Aruba is between the two extremes, in a desert landscape where the cacti can grow to the height of a man, enormous tumbles of boulders stand like the legacy of some ancient, angry god. Winding roads twist through rocky passes and hidden coves. Green parakeets sing to their mates, and orioles flash brilliant orange against the vast deep blue of the Caribbean sky.
This is not the Caribbean as usual. This is Aruba…
The beaches curve along the western shores, soft, white sand fringed with palm trees, gently bowing toward the calm and transparent turquoise of mysteries of the Caribbean.
The waves of the Atlantic crash against the northern cliffs like natures demolition team, carving high, arched coral bridges and deep, dark, hidden limestone grottoes.
Perhaps the best way to discover what Aruba is about is to start at the beginning.
Aruba’s earliest indigenous inhabitants were the Caquetios Indians from the Arawak tribe. Fragments of the earliest known Indian settlements date back to about 1000 A.D. Their artwork dates just as far back and are still visible on our limestone caves Spanish explorer Alonso de Ojeda is thought to have arrived some centuries later in about 1499. The Spanish promptly exported the Indians to Santo Domingo, where they were put to work in the copper mines.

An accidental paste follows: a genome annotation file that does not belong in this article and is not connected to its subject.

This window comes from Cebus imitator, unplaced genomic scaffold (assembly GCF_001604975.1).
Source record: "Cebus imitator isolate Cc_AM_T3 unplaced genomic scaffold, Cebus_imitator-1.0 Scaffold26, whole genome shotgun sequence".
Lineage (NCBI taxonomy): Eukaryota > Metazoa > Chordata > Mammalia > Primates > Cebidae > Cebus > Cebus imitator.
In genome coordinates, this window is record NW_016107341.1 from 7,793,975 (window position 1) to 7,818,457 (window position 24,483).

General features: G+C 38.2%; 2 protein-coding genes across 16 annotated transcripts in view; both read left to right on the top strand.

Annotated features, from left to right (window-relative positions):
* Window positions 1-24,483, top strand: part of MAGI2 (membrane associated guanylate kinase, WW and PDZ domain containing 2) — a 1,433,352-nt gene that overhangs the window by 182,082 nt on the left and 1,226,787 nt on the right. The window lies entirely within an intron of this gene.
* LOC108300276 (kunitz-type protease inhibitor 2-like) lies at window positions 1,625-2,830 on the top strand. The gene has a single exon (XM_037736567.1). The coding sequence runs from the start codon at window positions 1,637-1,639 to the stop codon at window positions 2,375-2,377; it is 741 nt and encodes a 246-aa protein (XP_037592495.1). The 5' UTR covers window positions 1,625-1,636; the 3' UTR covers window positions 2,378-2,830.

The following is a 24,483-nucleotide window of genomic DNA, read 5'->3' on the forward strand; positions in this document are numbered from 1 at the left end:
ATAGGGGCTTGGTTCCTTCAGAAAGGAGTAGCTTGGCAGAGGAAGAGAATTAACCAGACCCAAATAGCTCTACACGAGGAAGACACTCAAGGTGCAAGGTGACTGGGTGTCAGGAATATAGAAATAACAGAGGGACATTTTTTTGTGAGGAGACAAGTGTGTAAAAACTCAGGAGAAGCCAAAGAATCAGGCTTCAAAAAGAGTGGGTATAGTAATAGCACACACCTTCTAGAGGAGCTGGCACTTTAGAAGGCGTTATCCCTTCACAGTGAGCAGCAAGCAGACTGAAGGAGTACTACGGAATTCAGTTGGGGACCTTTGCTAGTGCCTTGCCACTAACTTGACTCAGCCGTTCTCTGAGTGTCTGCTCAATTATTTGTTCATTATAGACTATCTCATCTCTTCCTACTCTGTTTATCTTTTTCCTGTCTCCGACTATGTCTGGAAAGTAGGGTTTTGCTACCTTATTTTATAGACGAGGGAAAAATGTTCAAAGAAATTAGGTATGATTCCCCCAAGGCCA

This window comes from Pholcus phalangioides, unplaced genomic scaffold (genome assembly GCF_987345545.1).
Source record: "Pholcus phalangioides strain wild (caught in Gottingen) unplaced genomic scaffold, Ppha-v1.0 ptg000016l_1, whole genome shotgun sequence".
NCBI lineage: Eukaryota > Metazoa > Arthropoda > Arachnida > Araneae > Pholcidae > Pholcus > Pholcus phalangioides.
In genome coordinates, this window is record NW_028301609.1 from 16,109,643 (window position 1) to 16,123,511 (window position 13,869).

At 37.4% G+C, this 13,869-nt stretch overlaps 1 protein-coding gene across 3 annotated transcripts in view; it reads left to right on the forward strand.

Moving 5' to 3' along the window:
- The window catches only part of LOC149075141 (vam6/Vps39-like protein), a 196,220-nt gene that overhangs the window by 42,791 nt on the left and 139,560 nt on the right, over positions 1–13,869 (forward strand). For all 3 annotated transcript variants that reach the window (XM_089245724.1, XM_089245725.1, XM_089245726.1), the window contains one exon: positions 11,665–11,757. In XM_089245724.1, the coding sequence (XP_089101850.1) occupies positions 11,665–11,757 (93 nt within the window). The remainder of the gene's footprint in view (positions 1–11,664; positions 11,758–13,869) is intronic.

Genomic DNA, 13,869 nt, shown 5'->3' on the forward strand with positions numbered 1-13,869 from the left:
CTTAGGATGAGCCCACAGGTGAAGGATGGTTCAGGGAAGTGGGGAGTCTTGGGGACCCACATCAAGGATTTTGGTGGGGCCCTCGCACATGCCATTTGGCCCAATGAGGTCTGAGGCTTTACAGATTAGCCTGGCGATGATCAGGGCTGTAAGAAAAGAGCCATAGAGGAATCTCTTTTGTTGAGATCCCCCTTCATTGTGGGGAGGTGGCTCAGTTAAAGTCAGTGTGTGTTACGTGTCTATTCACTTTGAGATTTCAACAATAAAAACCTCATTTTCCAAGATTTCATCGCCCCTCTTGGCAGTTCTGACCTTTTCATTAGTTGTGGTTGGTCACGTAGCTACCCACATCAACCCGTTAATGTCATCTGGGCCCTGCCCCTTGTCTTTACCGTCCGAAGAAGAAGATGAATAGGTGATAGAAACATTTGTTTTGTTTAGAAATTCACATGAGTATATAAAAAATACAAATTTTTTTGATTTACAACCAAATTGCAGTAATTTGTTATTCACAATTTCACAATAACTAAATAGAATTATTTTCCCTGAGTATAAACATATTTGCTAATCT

During the years that followed, ownership of the island changed hands several times. In 1636, near the climax of the Eighty Years’ War between Spain and Holland, the Dutch took over and remained in control for nearly two centuries. In 1805, during the Napoleonic Wars, the English briefly took control over the island, but later returned to Dutch control in 1816.